Find and Remove Old Computer Objects with PowerShell

Let’s face it. Active Directory can get messy real fast if people aren’t cleaning up after themselves. The rate at which computers are rebuilt and / or replaced can clutter up any domain if not properly maintained. I’ve put together the following script to help identify old computer objects based on a few criteria:

  1. PasswordLastSet
  2. LastLogonTimestamp
  3. Is the computer pingable?

The Script

For starters let’s clear our screen and import the AD module

Import-Module activedirectory

Now let’s define how old is “too old”. I’ve decided on a fairly generous number of 90 days, but you can do what makes sense for you. The filter defined below will only return computers that have both their PasswordLastSet and LastLogonTimestamp attributes as being older than 90 days. If only one of the criteria is met, it won’t be included in the list.

$old = (Get-Date).AddDays(-90)
$filter = '(PasswordLastSet -le $old) -and (LastLogonTimestamp -le $old)'

I think it’s probably smart to specifically target an OU. This will look in all the nested OUs as well, so keep that in mind.

$ou = "ou=workstations,dc=company,dc=com"

Now using the variables defined above, let’s query AD for our computer objects and store them in an array. I only want to return certain properties and you can see them below. I also would like to sort the list by the computer name, but you can do whatever you like obviously.

$ComputerList = @(Get-ADComputer -filter $filter -searchbase $ou -properties Name, Enabled, PasswordLastSet, lastlogondate | Sort-Object -Property Name)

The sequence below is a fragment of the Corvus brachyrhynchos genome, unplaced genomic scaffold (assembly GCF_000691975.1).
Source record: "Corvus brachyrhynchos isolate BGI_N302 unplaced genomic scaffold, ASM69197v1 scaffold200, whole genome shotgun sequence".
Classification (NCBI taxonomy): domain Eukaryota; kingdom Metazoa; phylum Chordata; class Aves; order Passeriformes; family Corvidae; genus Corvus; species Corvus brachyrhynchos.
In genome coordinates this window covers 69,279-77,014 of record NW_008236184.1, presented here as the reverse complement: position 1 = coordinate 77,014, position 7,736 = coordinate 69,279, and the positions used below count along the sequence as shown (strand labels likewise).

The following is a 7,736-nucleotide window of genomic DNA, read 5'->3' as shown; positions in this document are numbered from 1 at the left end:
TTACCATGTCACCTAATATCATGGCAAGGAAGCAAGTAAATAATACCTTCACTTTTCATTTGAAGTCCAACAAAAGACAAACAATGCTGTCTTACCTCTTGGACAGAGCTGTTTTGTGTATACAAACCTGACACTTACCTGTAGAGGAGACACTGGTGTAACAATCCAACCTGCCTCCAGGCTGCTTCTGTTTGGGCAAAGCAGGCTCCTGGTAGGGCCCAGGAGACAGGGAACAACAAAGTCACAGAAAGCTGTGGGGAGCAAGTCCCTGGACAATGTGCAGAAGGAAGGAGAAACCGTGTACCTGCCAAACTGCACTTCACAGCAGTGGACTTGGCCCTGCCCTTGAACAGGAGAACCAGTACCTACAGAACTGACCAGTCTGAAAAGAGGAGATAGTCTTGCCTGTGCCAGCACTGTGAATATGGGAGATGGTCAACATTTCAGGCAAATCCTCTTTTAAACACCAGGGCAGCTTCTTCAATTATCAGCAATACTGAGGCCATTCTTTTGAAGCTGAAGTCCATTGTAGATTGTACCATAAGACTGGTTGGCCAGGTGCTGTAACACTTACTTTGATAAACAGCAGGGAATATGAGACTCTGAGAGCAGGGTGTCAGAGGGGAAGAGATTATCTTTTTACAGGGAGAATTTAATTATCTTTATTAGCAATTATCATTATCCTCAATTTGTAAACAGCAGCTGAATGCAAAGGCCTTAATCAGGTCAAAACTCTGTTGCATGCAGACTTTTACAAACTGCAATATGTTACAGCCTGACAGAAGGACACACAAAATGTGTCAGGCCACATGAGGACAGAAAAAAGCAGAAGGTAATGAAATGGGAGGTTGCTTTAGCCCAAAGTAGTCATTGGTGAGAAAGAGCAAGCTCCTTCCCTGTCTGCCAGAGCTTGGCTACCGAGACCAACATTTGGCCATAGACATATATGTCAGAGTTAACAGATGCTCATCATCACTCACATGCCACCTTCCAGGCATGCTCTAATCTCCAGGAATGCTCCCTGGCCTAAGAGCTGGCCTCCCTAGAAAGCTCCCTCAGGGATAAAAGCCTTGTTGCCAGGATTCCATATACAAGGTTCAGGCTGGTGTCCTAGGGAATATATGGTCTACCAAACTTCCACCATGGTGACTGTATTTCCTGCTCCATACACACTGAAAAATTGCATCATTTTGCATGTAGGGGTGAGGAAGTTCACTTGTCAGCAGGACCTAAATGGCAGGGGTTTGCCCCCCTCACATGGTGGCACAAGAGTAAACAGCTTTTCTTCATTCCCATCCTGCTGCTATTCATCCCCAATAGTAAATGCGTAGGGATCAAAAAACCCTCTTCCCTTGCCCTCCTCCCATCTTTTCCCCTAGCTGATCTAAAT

Sometimes you may only want to return a list of computers that are already disabled in AD. If that’s the case, you can re-write the $ComputerList variable as follows

$ComputerList = @(Get-ADComputer -filter $filter -searchbase $ou -properties Name, Enabled, PasswordLastSet, lastlogondate | where-object {$_.enabled -ne $true} | Sort-Object -Property Name)

We now have our computer objects, but I still want to do one more test before we can call these objects officially stale. Let’s see if we can ping any of the computers in our list. What this will do is try pinging every computer in our array. If they don’t ping, the Write-Output portion will store this computer in the $NoPing variable. Also, I went ahead and set it up so there will be a progress bar while it’s running.

$count = 0
$NoPing = @(foreach($computer in $ComputerList){
Write-Progress -Activity "Pinging $computer" -PercentComplete (($count / $ComputerList.Count)*100)
$DoesItPing = Test-Connection -CN $ -Count 1 -Buffersize 16 -quiet
IF($DoesItPing -match $false) {$computer | Write-Output}
$count ++

Last but not least, let’s output our $NoPing array to the screen in a nice table with only the information we care about. And let’s also throw in a total number of computers at the end.

$NoPing | Select Name, Enabled, PasswordLastSet, lastlogondate | ft -AutoSize -Property name,enabled,@{n="PasswordLastSet";e={$_.PasswordLastSet};f="MM/dd/yyyy"},@{n="LastLogonDate";e={$_.LastLogonDate};f="MM/dd/yyyy"}
Write-Host "Total Computers" $NoPing.Count

While not completely foolproof, I would be pretty comfortable at this point removing the returned computers from active directory.

The Scary Part

If you are confident the computer objects contained in the $NoPing array can all be removed, you can remove them all with PowerShell. You will be prompted with an “Are you sure?” message when you run this. I would go ahead and verify that you have the AD Recycle Bin up and running before blindly running this command though. Run this at your own risk!

$NoPing | Remove-ADObject -Recursive

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